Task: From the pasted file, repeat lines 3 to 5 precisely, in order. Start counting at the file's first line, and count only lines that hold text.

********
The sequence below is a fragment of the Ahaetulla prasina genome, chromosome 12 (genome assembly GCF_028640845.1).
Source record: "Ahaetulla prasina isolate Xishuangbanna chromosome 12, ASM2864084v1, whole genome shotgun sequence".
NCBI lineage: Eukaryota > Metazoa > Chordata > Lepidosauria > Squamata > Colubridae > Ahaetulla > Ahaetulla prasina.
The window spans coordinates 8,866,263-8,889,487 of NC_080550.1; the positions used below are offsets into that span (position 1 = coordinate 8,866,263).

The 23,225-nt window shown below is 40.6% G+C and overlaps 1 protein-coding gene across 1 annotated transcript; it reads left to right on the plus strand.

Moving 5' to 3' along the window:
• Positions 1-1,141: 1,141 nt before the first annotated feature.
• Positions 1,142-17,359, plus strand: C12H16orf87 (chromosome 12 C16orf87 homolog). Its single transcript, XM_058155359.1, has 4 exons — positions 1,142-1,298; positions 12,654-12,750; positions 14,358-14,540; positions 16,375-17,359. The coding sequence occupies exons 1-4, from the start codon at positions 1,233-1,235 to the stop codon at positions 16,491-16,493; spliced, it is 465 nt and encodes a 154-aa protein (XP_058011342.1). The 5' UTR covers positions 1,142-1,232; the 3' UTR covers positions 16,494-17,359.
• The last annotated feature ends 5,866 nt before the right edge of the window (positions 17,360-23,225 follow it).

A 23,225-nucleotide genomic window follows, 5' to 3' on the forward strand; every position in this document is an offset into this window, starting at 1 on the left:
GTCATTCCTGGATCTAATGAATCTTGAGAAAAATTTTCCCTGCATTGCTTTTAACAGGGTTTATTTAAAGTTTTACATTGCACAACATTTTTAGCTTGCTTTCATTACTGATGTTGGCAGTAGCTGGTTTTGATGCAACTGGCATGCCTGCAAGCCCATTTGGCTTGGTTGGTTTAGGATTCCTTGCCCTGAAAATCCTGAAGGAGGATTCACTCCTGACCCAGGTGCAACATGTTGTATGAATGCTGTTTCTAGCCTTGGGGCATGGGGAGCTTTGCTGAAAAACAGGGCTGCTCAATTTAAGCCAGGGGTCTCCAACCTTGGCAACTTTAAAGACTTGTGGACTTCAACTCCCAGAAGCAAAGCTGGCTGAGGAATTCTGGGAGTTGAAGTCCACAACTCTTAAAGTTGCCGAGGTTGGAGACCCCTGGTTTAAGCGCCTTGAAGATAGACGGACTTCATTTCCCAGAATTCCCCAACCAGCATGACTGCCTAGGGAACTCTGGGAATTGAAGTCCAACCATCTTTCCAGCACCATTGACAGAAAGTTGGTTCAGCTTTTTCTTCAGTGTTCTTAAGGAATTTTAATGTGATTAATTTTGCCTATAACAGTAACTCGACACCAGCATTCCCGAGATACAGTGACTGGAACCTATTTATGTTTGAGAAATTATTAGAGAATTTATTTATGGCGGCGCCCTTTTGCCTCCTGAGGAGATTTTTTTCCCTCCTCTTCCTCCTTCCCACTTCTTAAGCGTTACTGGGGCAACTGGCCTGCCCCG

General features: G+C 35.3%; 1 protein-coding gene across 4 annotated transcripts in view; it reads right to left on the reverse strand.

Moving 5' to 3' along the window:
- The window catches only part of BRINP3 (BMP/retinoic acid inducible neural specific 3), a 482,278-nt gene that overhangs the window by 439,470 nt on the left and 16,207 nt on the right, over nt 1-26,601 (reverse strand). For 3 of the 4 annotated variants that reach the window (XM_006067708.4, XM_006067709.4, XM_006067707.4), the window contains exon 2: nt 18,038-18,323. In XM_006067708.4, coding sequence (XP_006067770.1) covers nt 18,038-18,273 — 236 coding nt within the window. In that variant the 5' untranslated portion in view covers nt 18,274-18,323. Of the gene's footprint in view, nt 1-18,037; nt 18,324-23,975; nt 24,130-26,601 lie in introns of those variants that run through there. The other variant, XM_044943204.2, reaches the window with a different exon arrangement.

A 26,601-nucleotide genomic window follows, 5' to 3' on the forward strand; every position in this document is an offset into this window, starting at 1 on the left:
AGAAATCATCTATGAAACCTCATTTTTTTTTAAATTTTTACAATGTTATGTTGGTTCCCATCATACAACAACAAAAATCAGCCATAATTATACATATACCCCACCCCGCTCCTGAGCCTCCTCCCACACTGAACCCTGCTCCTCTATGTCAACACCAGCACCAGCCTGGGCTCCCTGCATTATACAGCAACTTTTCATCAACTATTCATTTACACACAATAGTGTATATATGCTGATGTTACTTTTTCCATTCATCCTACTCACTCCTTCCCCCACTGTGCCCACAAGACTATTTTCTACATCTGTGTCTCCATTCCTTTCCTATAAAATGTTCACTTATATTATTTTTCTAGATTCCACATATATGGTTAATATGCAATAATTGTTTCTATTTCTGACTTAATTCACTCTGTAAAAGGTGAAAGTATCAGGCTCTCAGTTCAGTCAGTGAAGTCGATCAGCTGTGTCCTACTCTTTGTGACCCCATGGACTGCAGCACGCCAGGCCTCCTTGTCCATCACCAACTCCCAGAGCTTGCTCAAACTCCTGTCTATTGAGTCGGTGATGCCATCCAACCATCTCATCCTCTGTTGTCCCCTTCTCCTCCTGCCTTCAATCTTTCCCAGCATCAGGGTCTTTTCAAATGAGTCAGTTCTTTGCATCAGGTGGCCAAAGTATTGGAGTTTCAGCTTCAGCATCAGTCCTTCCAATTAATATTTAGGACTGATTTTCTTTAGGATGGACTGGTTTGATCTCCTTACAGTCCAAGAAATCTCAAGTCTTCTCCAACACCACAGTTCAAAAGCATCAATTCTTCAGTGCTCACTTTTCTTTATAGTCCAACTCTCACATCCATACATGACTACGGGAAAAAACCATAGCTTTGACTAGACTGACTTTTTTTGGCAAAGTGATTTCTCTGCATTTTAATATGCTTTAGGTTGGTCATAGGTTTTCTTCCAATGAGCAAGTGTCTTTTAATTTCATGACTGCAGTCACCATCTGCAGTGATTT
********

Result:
NCBI lineage: Eukaryota > Metazoa > Chordata > Lepidosauria > Squamata > Colubridae > Ahaetulla > Ahaetulla prasina.
The window spans coordinates 8,866,263-8,889,487 of NC_080550.1; the positions used below are offsets into that span (position 1 = coordinate 8,866,263).

The 23,225-nt window shown below is 40.6% G+C and overlaps 1 protein-coding gene across 1 annotated transcript; it reads left to right on the plus strand.